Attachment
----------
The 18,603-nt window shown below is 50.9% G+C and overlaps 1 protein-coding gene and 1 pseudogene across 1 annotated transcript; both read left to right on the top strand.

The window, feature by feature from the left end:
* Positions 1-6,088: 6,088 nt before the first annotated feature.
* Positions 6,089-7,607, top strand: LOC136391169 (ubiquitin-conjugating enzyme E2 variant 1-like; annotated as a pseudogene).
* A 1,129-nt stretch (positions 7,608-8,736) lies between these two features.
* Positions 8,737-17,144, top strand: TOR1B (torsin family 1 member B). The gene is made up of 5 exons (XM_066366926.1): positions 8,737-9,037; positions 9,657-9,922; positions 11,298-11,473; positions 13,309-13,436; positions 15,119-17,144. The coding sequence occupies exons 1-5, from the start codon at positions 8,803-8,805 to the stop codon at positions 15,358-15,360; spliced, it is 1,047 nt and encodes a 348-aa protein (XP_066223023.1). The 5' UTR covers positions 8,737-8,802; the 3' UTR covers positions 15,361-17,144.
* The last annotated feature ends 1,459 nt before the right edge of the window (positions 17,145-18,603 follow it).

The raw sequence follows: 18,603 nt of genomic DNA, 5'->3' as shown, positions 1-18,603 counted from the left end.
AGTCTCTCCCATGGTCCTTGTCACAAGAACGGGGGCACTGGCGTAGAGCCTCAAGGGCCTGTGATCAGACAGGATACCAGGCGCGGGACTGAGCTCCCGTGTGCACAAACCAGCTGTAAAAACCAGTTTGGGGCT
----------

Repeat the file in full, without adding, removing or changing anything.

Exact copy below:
The 18,603-nt window shown below is 50.9% G+C and overlaps 1 protein-coding gene and 1 pseudogene across 1 annotated transcript; both read left to right on the top strand.

The window, feature by feature from the left end:
* Positions 1-6,088: 6,088 nt before the first annotated feature.
* Positions 6,089-7,607, top strand: LOC136391169 (ubiquitin-conjugating enzyme E2 variant 1-like; annotated as a pseudogene).
* A 1,129-nt stretch (positions 7,608-8,736) lies between these two features.
* Positions 8,737-17,144, top strand: TOR1B (torsin family 1 member B). The gene is made up of 5 exons (XM_066366926.1): positions 8,737-9,037; positions 9,657-9,922; positions 11,298-11,473; positions 13,309-13,436; positions 15,119-17,144. The coding sequence occupies exons 1-5, from the start codon at positions 8,803-8,805 to the stop codon at positions 15,358-15,360; spliced, it is 1,047 nt and encodes a 348-aa protein (XP_066223023.1). The 5' UTR covers positions 8,737-8,802; the 3' UTR covers positions 15,361-17,144.
* The last annotated feature ends 1,459 nt before the right edge of the window (positions 17,145-18,603 follow it).

The raw sequence follows: 18,603 nt of genomic DNA, 5'->3' as shown, positions 1-18,603 counted from the left end.
AGTCTCTCCCATGGTCCTTGTCACAAGAACGGGGGCACTGGCGTAGAGCCTCAAGGGCCTGTGATCAGACAGGATACCAGGCGCGGGACTGAGCTCCCGTGTGCACAAACCAGCTGTAAAAACCAGTTTGGGGCT